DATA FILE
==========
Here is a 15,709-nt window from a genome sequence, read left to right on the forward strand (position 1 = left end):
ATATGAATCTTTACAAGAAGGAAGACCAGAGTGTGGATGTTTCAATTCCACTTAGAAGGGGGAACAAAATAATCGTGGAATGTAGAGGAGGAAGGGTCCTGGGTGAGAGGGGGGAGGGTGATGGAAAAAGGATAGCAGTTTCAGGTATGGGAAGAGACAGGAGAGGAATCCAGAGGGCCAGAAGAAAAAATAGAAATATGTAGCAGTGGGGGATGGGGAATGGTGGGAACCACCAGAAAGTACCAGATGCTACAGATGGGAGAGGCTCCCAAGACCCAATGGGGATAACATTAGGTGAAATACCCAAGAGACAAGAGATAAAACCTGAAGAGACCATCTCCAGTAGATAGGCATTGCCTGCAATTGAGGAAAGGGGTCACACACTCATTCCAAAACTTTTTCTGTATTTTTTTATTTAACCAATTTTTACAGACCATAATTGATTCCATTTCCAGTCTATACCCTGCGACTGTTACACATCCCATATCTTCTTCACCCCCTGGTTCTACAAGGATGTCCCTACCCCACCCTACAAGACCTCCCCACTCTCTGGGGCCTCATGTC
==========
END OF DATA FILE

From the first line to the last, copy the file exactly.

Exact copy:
Here is a 15,709-nt window from a genome sequence, read left to right on the forward strand (position 1 = left end):
ATATGAATCTTTACAAGAAGGAAGACCAGAGTGTGGATGTTTCAATTCCACTTAGAAGGGGGAACAAAATAATCGTGGAATGTAGAGGAGGAAGGGTCCTGGGTGAGAGGGGGGAGGGTGATGGAAAAAGGATAGCAGTTTCAGGTATGGGAAGAGACAGGAGAGGAATCCAGAGGGCCAGAAGAAAAAATAGAAATATGTAGCAGTGGGGGATGGGGAATGGTGGGAACCACCAGAAAGTACCAGATGCTACAGATGGGAGAGGCTCCCAAGACCCAATGGGGATAACATTAGGTGAAATACCCAAGAGACAAGAGATAAAACCTGAAGAGACCATCTCCAGTAGATAGGCATTGCCTGCAATTGAGGAAAGGGGTCACACACTCATTCCAAAACTTTTTCTGTATTTTTTTATTTAACCAATTTTTACAGACCATAATTGATTCCATTTCCAGTCTATACCCTGCGACTGTTACACATCCCATATCTTCTTCACCCCCTGGTTCTACAAGGATGTCCCTACCCCACCCTACAAGACCTCCCCACTCTCTGGGGCCTCATGTC